Hello St. Paul’s,
If you’ve been in the church over the last two weeks you know that we have made the change from pews to chairs. This shouldn’t have been a surprise to any cathedral member: we have been talking about it for over a year, and we went through an extensive search for the best chairs for our purposes. You’ll recall that the impetus for this change was a desire on the part of Chapter to make the Cathedral nave as flexible and accessible as possible, so that, in this time of diminishing church attendance, we can support our ministries by making cathedral spaces available for community use. This is an ancient part of a cathedral’s vocation, and for that reason most cathedrals do not have pews. You could say that our pews were an historical accident, due to the fact that St. Paul’s started out as a parish church in the era when Episcopalians had to rent their own pew in order to guarantee a seat in church. I am glad to say that we no longer have what amounts to a means test for parishioners to qualify as full members of the church.
When a generous donor offered to underwrite the cost of changing to chairs, we got to work soliciting sample chairs from several established manufacturers of church seating. We were looking for comfort, the correct aesthetic, and the ability to stack and move the chairs relatively easily. Many of you participated in the “sit test”. The runaway favorite was the Howe 40/4 chair, a relatively contemporary design that has stood up well to being stacked and reconfigured over the years in cathedrals including Philadelphia, Salisbury, and Canterbury. We selected a stain that would match the wood paneling in the chancel and placed the order. Fortunately, there is an armchair version, which offers extra support to those who are less mobile, and we ordered 50 of those in addition to 350 of the standard chairs. We also ordered book racks that will hook between the chairs, providing a little extra lateral space.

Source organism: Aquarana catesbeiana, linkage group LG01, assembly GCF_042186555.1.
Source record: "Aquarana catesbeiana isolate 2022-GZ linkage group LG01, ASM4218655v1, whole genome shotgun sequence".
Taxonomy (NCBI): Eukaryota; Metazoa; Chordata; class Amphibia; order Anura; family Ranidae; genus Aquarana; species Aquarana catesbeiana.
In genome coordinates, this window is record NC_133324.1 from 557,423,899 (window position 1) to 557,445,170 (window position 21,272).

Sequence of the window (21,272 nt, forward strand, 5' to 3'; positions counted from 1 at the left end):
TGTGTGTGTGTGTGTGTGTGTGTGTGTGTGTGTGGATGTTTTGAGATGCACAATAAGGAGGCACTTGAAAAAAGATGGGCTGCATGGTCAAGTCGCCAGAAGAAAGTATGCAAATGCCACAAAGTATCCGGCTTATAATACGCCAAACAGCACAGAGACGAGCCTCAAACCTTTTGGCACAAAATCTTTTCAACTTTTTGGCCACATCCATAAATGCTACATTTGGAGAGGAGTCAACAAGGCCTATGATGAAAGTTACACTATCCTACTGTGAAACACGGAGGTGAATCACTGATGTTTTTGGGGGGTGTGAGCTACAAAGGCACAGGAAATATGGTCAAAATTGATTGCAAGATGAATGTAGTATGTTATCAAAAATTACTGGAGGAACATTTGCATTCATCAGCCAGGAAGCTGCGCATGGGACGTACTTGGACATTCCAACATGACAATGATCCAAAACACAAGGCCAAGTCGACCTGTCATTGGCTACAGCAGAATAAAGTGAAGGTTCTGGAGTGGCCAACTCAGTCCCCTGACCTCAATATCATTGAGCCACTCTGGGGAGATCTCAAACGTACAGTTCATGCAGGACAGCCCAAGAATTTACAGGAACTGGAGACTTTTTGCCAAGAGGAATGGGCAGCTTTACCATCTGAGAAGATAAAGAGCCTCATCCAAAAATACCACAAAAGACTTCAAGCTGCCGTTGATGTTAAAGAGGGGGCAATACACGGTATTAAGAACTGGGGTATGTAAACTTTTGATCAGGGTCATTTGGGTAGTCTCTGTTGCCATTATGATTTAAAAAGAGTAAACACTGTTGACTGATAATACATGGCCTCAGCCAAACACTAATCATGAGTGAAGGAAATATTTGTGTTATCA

It took many months for us to make a decision and for the order to be fulfilled. Meanwhile, our staff got busy finding suitable homes for the old pews. We offered the shorter pews for sale, and nearly all of them have been spoken for. We found several organizations that repurpose old wood into toys and other items: they have taken custody of the long pews (which were quite dilapidated). Kathleen Burgess worked hard to make sure nothing was discarded. Bob Oslie removed the memorial plaques and stored them. In due course we will select a suitable spot for a wall of honor and install the plaques, along with those from the chapel pews.
A few questions have come up repeatedly, and I’m going to address some of those now.
- How will we accommodate those who like to kneel during worship? While attached kneelers would have impeded us in moving and stacking the chairs, we have started a project to provide cushion-type foam kneelers, with custom-made cross-stitch covers. A group of parishioners is working on designs. Unfortunately the foam is on back-order, and we will have to wait a couple of months for the kneelers, but meanwhile we still have most of the short pews in place with their attached kneelers.
- How will we care for those who are unsteady or require extra assistance with sitting and standing? The chairs are hooked together for greater stability, and each row will have at least one armchair.
- Why would we want to reconfigure the chairs? As we saw at the sesquicentennial Gala, the Cathedral can be transformed into a magical space for special events. We want to be able to offer this kind of transformation for community use, in keeping with the special charism of a cathedral. We will be able to move the altar and pulpit, to turn the chairs to face the font, to make space for a symphony orchestra – the possibilities are very broad.
- How are we paying for all this? A single generous donor is underwriting the entire project, with the exception of the kneelers, which will be funded from the pew sales.
- Is this the end of changes to the nave? No: we are currently engaged in a project to expand the chancel (the area behind the Communion rail) forwards and to render it and the chapel wheelchair accessible and completely flexible. For some time we’ve needed to repair the sagging floor under the altar, and this project will replace the wood flooring with the same beautiful stone flooring that we have in the chapel and sacristy, besides creating a ramp to both the chancel and the chapel. We can expect to see construction at the end of this year. This project is also underwritten by a single generous donor.
- Why do we keep making changes to our beloved and familiar worship space? The world has changed; people no longer attend church as they used to; in order to maintain our beautiful building, continue our treasured traditions, and grow our faithful parish family, we must make changes that will support our ministries going forward and serve the community around us.
I am grateful to Chapter and the staff for their willingness to move forward with these improvements so that St. Paul’s can continue to grow and flourish.
See you on Sunday!
Your sister in Christ,